The automatic forbearance won’t undo your progress toward Public Service Loan Forgiveness, or PSLF. As long as you are still working with a qualifying employer, months spent in forbearance will count toward PSLF.
Making payments during the automatic forbearance won’t get you ahead on payments. You’re in the same boat whether you pay or not.
Under normal circumstances only full payments count. You also won’t lose credit for the payments you already made.
If you want to continue making payments
Borrowers might want to continue making payments on federal loans if they want to pay down their debt faster.
If you do continue making payments, you won’t pay any new interest on your loans during the forbearance. This 0% interest rate will save you money overall, even though your payment won’t be lower.
The full amount of your payment will be applied to the principal balance of your loan once all interest accrued prior to March 13 is paid.
Deciding whether or not to make a payment during this time will depend on your original repayment strategy:
Those sticking to a standard repayment timeline (typically 10 years) could consider making payments. You likely won’t have much outstanding interest and additional payments can help you chip away at your principal during the break. To preserve your flexibility, we suggest opening a savings account and banking those monthly payments, then making a lump-sum payment against your highest-interest loan when repayment begins.
Borrowers enrolled in income-driven repayment or planning to do so shouldn’t bother making payments now if the ultimate plan is to pay until the loans are forgiven — usually 20 or 25 years. If you want to pay off your loans sooner, then paying now could help you lower the total interest you owe on top of your principal.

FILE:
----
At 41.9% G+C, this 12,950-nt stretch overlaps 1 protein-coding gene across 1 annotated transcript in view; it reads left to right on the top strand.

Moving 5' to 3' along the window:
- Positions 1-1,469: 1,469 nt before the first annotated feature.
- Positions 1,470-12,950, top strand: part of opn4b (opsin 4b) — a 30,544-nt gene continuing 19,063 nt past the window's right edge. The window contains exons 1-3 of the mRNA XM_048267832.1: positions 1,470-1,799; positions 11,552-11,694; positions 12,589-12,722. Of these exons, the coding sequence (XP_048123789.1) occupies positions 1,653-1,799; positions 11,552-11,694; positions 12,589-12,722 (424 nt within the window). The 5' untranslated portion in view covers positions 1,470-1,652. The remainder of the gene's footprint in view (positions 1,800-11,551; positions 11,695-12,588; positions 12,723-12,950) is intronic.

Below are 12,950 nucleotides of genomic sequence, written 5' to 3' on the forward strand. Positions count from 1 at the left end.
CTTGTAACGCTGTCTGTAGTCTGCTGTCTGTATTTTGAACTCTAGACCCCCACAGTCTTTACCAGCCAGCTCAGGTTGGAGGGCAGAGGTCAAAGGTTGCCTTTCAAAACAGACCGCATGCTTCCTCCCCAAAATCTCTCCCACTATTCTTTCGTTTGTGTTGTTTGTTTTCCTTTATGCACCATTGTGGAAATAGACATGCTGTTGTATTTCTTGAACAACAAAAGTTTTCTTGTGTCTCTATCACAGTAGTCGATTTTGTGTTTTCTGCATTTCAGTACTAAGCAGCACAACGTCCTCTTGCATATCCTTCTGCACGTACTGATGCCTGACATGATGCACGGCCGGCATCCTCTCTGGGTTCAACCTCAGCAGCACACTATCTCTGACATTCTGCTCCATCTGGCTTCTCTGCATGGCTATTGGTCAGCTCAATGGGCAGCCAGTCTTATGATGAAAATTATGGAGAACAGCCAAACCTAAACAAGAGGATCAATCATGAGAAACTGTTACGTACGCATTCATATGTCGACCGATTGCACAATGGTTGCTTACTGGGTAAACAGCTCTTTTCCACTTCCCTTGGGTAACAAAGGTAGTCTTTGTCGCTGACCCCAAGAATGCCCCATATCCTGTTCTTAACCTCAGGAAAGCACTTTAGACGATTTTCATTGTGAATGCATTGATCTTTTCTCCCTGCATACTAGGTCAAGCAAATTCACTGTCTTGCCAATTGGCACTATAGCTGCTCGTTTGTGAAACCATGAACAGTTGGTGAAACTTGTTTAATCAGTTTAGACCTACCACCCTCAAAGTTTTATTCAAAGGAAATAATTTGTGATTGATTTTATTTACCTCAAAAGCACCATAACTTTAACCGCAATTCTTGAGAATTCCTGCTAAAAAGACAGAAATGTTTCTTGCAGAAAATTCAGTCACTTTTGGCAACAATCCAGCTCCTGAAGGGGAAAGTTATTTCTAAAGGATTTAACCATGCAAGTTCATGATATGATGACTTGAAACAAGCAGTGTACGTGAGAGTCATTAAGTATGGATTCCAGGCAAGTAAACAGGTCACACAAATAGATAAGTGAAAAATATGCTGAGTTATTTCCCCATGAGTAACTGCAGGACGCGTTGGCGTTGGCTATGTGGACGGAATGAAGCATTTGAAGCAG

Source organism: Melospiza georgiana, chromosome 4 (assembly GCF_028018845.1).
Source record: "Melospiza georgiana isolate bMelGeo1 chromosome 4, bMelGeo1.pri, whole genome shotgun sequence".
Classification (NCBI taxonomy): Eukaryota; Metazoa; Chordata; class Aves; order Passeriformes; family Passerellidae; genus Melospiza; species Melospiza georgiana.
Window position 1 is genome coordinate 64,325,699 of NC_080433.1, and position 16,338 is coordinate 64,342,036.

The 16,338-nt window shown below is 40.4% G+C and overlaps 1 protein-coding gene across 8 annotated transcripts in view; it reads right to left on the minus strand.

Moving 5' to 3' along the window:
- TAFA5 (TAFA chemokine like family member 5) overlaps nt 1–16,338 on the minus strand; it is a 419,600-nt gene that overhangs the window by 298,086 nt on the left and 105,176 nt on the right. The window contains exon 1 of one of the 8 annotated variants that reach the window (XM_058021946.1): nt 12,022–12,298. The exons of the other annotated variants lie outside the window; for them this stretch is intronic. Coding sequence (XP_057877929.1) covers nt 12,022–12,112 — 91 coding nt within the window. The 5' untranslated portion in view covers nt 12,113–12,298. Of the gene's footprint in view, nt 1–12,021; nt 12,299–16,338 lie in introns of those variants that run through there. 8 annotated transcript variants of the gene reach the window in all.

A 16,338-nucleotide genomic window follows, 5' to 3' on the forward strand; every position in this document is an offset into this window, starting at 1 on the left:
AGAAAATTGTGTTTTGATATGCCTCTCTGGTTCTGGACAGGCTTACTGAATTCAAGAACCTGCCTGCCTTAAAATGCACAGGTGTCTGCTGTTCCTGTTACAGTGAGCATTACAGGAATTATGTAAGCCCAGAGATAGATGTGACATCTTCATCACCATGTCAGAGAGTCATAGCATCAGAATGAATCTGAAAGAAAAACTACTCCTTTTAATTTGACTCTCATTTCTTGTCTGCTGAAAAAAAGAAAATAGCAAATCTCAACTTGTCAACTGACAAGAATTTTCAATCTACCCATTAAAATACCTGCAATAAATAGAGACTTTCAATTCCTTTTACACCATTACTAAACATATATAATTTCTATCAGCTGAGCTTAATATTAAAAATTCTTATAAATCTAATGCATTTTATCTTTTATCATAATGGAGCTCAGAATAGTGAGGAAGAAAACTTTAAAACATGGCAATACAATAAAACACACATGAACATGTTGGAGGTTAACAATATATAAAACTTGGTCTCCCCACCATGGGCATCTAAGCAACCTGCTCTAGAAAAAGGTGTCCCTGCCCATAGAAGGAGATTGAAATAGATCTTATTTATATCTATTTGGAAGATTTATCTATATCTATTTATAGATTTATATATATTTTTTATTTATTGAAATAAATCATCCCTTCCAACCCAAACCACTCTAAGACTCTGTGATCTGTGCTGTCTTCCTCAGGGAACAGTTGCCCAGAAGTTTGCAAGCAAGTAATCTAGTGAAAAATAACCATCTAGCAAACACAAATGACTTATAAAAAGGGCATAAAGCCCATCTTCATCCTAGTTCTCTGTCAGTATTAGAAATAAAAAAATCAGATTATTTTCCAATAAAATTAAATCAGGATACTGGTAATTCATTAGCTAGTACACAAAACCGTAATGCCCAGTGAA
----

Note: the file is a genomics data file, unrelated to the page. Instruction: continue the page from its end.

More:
Borrowers seeking Public Service Loan Forgiveness do not need to make payments until at least Sept. 1, 2022. The months of automatic forbearance will count toward the 120 payments needed for forgiveness.
Contact your loan servicer with any questions about continuing or restarting payments during the forbearance period.
If your income has changed
If you experience a change in income and still want to keep your payments going, the best way to lower your payment to something more affordable is to apply for income-driven repayment. You’ll get a new payment that is based on your family size and a percentage of discretionary income, and it will be in effect even after relief has expired. You can apply online at studentaid.gov.
If you are already enrolled in an income-driven plan, make sure to update your income if it has changed due to the economic downturn.